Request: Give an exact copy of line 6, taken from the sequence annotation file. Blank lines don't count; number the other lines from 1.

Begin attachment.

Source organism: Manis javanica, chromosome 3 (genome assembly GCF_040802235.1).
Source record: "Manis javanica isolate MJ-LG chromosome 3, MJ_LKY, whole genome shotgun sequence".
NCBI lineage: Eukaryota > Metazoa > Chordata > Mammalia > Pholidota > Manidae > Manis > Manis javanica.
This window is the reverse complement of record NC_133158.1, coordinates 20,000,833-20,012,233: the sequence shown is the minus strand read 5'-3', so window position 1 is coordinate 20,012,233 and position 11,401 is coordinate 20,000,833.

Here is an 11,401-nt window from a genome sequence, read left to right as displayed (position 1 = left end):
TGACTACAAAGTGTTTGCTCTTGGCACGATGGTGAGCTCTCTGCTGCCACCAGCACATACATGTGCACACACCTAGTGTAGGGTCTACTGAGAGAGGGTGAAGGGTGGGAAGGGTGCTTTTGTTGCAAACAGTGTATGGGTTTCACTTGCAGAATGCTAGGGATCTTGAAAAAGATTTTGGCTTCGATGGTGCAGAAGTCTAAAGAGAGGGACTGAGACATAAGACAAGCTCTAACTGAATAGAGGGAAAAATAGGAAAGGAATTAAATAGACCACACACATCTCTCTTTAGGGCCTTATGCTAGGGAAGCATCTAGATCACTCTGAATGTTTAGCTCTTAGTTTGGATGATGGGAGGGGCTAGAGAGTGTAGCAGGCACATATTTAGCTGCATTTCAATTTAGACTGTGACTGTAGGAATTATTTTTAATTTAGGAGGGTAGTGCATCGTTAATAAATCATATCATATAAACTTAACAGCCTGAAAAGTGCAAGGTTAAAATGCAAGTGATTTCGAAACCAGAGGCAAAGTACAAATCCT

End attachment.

TGACTACAAAGTGTTTGCTCTTGGCACGATGGTGAGCTCTCTGCTGCCACCAGCACATACATGTGCACACACCTAGTGTAGGGTCTACTGAGAGAGGGTGAAGGGTGGGAAGGGTGCTTTTGTTGCAAACAGTGTATGGGTTTCACTTGCAGAATGCTAGGGATCTTGAAAAAGATTTTGGCTTCGATGGTGCAGAAGTCTAAAGAGAGGGACTGAGACATAAGACAAGCTCTAACTGAATAGAGGGAAAAATAGGAAAGGAATTAAATAGACCACACACATCTCTCTTTAGGGCCTTATGCTAGGGAAGCATCTAGATCACTCTGAATGTTTAGCTCTTAGTTTGGATGATGGGAGGGGCTAGAGAGTGTAGCAGGCACATATTTAGCTGCATTTCAATTTAGACTGTGACTGTAGGAATTATTTTTAATTTAGGAGGGTAGTGCATCGTTAATAAATCATATCATATAAACTTAACAGCCTGAAAAGTGCAAGGTTAAAATGCAAGTGATTTCGAAACCAGAGGCAAAGTACAAATCCT